Learning Analytics is the term academic technologists use for using student data to help with teaching and learning. Some schools have started collecting student information from a variety of sources and using it to alert faculty about potential problems. The data can come from learning management system activity (Moodle), clicker responses, online homework results, admissions data (grades, test scores, etc), transcript data (related courses, grades), or class and help session attendance.
For example, a first year student student with lower-than-average high school GPA and SAT scores that hasn’t logged into Moodle for 2 weeks and is late submitting an assignment, might benefit from a discussion with his or her professor before an exam.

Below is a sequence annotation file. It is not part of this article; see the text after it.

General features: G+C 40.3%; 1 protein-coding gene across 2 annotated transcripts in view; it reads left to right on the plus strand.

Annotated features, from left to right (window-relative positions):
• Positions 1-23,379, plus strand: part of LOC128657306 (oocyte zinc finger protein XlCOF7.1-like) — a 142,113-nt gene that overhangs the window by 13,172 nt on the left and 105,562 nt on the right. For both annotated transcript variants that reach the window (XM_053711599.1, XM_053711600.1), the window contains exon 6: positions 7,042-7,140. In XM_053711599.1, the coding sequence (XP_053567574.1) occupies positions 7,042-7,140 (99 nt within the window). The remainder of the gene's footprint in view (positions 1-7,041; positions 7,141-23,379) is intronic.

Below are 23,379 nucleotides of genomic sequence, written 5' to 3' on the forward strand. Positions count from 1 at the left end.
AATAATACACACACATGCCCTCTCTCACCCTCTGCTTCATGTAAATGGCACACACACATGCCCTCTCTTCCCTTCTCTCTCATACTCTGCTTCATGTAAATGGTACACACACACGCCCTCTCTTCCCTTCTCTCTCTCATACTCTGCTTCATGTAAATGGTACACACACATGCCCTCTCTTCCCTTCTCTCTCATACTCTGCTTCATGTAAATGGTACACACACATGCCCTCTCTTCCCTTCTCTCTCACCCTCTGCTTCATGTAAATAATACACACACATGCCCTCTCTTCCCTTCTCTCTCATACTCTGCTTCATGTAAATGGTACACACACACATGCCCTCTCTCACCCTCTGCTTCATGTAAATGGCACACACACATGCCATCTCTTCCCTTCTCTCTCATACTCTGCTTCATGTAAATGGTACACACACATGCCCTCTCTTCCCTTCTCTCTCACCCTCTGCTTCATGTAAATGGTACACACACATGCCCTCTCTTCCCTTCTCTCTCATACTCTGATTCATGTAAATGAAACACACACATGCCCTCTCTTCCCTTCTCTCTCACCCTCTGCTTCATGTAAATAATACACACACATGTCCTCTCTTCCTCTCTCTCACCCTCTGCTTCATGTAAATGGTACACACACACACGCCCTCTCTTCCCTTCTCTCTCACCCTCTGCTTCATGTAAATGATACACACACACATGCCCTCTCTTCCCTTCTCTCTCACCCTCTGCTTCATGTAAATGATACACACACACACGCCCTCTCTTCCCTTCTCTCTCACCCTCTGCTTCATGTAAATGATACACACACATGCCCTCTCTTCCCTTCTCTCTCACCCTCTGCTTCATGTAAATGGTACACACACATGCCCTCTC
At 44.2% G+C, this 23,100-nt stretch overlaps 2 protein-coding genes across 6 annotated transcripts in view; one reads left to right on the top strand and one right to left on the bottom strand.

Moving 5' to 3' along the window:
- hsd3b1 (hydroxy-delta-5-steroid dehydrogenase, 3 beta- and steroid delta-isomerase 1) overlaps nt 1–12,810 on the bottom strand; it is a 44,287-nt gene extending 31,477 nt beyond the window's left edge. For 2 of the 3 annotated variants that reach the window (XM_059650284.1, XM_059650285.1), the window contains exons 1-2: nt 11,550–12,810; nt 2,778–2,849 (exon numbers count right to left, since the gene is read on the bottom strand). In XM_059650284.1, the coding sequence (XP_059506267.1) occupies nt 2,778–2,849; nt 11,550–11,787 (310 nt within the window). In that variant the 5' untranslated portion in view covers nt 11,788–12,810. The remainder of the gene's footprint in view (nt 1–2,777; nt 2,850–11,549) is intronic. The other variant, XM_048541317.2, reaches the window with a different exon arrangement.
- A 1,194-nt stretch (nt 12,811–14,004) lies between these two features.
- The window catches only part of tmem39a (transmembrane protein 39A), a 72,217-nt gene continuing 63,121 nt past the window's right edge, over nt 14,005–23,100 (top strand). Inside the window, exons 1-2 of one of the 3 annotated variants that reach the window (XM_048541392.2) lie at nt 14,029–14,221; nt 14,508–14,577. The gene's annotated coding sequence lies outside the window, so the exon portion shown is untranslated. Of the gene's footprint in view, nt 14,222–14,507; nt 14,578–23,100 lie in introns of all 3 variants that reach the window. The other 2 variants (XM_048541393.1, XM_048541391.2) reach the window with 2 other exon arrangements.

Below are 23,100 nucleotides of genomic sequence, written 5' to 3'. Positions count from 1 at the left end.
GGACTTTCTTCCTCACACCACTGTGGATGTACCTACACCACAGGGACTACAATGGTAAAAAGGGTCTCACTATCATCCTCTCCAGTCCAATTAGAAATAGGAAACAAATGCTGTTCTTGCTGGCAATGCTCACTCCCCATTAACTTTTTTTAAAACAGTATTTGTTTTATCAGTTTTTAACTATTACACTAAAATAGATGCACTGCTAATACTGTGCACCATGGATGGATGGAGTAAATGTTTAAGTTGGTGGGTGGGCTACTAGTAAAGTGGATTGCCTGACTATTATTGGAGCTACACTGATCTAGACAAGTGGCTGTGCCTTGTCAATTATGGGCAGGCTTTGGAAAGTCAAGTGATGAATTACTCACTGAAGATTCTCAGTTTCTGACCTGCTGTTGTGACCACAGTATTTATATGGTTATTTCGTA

EDUCAUSE, the higher-education information technology organization, has put out a two page summary called 7 Things You Should Know About Developments in Learning Analytics, which is a quick read if you’d like to learn more about the topic.
At big schools, much of the focus for these types of tools has been on student retention. At Swarthmore, where student retention is high, we’ve discussed if there are other areas that could benefit from analysis of student data. Our conclusion has been that smaller class sizes, the “big brother” aspects of these projects, and the complexity of the required software means that learning analytics isn’t a good fit for Swarthmore. If you think there might be possible applications for your classes or department, we’d be interested to talk with you. Get in touch with your Academic Technologist with your ideas or questions.